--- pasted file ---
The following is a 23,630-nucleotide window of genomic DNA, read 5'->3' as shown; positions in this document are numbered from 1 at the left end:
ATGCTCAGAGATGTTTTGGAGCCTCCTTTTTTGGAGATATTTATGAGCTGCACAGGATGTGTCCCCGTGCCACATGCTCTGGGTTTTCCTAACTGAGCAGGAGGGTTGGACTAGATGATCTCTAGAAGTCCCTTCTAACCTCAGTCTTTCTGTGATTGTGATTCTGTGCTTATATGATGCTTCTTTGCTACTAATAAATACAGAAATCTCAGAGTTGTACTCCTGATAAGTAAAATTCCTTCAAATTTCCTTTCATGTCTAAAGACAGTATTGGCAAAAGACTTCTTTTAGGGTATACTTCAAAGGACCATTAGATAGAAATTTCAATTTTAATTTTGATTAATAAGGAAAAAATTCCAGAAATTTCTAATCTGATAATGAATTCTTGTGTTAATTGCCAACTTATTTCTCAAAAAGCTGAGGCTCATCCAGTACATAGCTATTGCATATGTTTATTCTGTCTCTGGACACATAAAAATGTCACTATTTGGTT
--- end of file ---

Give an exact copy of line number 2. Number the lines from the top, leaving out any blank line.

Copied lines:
ATGCTCAGAGATGTTTTGGAGCCTCCTTTTTTGGAGATATTTATGAGCTGCACAGGATGTGTCCCCGTGCCACATGCTCTGGGTTTTCCTAACTGAGCAGGAGGGTTGGACTAGATGATCTCTAGAAGTCCCTTCTAACCTCAGTCTTTCTGTGATTGTGATTCTGTGCTTATATGATGCTTCTTTGCTACTAATAAATACAGAAATCTCAGAGTTGTACTCCTGATAAGTAAAATTCCTTCAAATTTCCTTTCATGTCTAAAGACAGTATTGGCAAAAGACTTCTTTTAGGGTATACTTCAAAGGACCATTAGATAGAAATTTCAATTTTAATTTTGATTAATAAGGAAAAAATTCCAGAAATTTCTAATCTGATAATGAATTCTTGTGTTAATTGCCAACTTATTTCTCAAAAAGCTGAGGCTCATCCAGTACATAGCTATTGCATATGTTTATTCTGTCTCTGGACACATAAAAATGTCACTATTTGGTT